In conclusion, Social Media advertising for your brand is not as costly as most mediums BUT it can consume lots of your time. If time is something you have and you like engaging with people on-line then marketing through Social Media is for you and beats Radio & Newspaper advertising hands down. Remember, this method may not be for everyone or any business but for venues (in my opinion) it’s a winner! The sad thing is, I’ve probably made someone their marketing bonus for the month. Oh well, feeling smug and a pat on the back will do for this time around…
Have a great week!
Twitter - @Troylinehan
I was toying with the idea of doing an audio blog and letting folks listen to my rants… But after I listened to one, it didn’t quite capture what I wanted, so I went away and thought “What would Gary Do?”… @GaryVee The Author of ‘Crush It’ (an incredible and very motivational book by the way) would get his words and feelings over through the medium of Video. So that’s what I’m working on right now.
But I wanted to touch on something that has frustrated me for a very long time while working in the entertainment industry. I call it the ‘blame game’
This is where an act or entertainment performance is booked in a venue, the show is solid, but there aren’t many people there to see it…
Who is at fault?
Company Directors like to blame the act or the booker OR EVEN the customers… The blame NEVER once falls on the shoulders of the Company Director, Marketing Director or Promotions Manager?… WTF?!
I mainly deal with Tributes and Tribute Bands and believe that no matter what, all forms of live entertainment that you use should be the very best that you can afford.* If you are putting on a show it needs to be perceived as something worth seeing from a customer’s point of view. So your latest Elvis show bombed?… Who is to blame?
Elvis?… He’s been dead for years, so maybe a tribute to the ‘King’ has no place in today’s world? Maybe if the show has been on before and was so terrible that nobody wanted to come back you could blame Elvis. But on a side note, you wouldn’t have re-booked it because the feedback from your customers would have told you it was a bad show (there’s another topic)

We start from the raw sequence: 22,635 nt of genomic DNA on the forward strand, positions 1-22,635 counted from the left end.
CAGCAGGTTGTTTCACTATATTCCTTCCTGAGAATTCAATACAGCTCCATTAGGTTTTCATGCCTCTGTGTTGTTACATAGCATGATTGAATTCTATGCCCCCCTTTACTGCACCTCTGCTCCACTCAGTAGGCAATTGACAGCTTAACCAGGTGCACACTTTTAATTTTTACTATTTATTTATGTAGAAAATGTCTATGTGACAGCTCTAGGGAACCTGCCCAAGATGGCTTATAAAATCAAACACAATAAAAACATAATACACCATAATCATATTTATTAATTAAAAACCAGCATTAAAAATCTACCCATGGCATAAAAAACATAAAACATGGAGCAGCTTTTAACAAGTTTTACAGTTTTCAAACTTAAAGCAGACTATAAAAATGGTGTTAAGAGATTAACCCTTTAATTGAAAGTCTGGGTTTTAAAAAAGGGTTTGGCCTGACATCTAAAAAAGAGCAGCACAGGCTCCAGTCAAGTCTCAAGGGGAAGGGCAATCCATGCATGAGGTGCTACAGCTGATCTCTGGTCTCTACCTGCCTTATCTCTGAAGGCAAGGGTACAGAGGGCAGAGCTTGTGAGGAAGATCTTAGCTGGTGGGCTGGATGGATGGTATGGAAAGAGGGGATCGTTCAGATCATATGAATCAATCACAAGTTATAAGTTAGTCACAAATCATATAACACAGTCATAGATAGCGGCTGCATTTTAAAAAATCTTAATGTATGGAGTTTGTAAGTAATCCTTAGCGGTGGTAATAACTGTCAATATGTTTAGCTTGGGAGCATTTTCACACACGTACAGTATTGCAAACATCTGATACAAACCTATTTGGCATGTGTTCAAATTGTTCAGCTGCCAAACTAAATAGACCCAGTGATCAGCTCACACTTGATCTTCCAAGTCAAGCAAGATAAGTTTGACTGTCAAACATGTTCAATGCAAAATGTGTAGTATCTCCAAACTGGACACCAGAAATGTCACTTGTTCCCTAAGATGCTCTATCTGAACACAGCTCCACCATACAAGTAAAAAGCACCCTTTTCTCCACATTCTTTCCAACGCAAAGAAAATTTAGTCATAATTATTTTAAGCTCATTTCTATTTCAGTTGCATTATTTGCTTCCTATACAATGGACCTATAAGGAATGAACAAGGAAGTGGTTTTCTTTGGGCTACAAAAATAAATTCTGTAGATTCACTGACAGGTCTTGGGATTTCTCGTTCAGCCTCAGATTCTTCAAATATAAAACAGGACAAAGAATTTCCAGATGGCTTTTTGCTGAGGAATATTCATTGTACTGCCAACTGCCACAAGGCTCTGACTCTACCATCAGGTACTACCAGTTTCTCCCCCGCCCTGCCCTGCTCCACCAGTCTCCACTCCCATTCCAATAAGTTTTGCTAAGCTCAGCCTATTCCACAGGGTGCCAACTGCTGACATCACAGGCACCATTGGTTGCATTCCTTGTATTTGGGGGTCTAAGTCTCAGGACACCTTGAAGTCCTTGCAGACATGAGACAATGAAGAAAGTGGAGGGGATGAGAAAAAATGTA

Nope, look closer to home at the people who’s responsibility it is to get the word out there and promote the show. I’m a big believer that in most mid-sized venues 300 - 800 capacity you could fill the venue with a niche act or something a bit ‘left-field’ if you just promote it right. There are fans for everything in this world and you just have to find them and tap in to their groups to make what you do a success… For every Lady GaGa fan out there, there’ll be an Elvis fan… your job is to find them, engage with them and show them something or pass on some info that may be of use to them. DON’T BOMBARD THEM WITH ‘INVITES’ or ADVERTS FOR YOUR SHOW. You also need to give this time! Don’t promote 2 days before an event and expect a sell out. 5 weeks? a few months? these are the time frames you need to work in. Have your promotion team plan ahead and equally, have your booker book far enough in advance to give the marketing side of things a good crack at it.
So Stop Blaming! Fire that promotional machine up and get to work
- Book your acts MONTHS in advance
- Allow 5 weeks - 5 months to promote your event
- You’ll achieve a poor response if you mail out a Facebook event invite ‘on the day’ (unless you’re a major brand like Starbucks)
- Promote through - PRINT (Flyers & Posters), ON-LINE (Fans, Communities, Facebook Events, Twitter, Facebook Ads) and WORD OF MOUTH (Talk to customers about what THEY want to see, tell them about what’s comming up… ALWAYS listen to feedback, good or bad)
- Make sure the entertainment you have booked is up-to-standard (you don’t want to get a full house and then put on a terrible show)
- Make sure your message is reaching the right people!!
Thanks for dropping by
Twitter - @troylinehan
*This could bring me on to another subject altogether, but I’ll save that for another day.